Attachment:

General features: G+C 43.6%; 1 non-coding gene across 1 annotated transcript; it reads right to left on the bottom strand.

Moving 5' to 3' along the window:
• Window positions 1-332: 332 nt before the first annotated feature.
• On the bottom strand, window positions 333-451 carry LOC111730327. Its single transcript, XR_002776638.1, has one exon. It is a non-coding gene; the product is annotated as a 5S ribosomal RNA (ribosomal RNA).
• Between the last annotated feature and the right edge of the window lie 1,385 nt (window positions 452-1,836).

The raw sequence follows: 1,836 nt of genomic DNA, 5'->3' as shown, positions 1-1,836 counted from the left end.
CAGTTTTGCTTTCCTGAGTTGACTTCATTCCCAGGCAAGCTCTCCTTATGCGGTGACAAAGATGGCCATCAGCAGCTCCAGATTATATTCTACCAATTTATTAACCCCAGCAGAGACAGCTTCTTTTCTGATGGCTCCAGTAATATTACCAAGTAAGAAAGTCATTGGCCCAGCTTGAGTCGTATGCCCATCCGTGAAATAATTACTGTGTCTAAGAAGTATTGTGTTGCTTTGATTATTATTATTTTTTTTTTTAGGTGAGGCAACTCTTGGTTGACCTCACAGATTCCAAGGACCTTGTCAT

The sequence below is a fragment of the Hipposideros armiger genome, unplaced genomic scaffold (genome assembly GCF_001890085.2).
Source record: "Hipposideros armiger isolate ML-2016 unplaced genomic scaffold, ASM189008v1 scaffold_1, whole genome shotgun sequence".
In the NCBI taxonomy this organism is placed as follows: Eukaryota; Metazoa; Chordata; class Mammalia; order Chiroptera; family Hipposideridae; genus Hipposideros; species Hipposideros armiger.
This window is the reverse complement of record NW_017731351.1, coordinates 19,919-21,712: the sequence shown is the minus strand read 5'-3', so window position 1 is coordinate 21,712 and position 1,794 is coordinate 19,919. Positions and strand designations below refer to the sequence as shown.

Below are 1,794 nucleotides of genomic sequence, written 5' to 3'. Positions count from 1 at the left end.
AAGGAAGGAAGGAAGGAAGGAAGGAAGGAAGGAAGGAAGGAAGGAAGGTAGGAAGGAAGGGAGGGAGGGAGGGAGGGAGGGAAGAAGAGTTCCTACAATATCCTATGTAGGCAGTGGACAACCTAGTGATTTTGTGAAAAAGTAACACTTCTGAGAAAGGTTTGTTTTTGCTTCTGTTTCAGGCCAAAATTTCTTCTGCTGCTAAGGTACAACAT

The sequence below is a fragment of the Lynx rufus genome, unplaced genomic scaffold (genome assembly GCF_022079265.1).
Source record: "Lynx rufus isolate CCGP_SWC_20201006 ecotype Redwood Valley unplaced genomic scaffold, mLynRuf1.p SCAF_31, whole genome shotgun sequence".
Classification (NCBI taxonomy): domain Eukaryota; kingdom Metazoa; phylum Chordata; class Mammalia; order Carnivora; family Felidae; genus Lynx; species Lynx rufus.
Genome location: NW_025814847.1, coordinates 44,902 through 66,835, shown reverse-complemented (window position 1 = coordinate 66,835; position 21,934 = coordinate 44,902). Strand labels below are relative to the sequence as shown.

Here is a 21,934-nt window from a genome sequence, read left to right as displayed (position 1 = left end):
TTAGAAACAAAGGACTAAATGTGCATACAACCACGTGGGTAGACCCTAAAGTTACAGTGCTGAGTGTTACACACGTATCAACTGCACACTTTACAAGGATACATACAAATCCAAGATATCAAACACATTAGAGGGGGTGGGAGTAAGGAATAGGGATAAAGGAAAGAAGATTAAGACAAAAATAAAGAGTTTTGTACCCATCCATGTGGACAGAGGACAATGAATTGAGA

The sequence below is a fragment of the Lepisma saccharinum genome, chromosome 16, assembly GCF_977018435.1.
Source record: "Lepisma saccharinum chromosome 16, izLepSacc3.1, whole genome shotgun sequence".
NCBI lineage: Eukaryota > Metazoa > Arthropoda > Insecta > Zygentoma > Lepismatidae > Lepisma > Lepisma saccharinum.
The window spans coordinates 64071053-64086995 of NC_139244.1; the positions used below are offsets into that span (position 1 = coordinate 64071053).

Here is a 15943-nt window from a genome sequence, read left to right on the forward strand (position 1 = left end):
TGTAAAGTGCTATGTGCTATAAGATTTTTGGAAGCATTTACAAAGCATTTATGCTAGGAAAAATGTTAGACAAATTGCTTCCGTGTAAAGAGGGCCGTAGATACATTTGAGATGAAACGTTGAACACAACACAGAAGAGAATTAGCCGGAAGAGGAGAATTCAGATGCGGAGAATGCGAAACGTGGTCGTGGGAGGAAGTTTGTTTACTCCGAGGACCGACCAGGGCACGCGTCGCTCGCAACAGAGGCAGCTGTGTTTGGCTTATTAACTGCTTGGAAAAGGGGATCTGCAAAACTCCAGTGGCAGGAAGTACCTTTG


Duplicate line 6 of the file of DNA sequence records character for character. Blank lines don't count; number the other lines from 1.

The raw sequence follows: 1,836 nt of genomic DNA, 5'->3' as shown, positions 1-1,836 counted from the left end.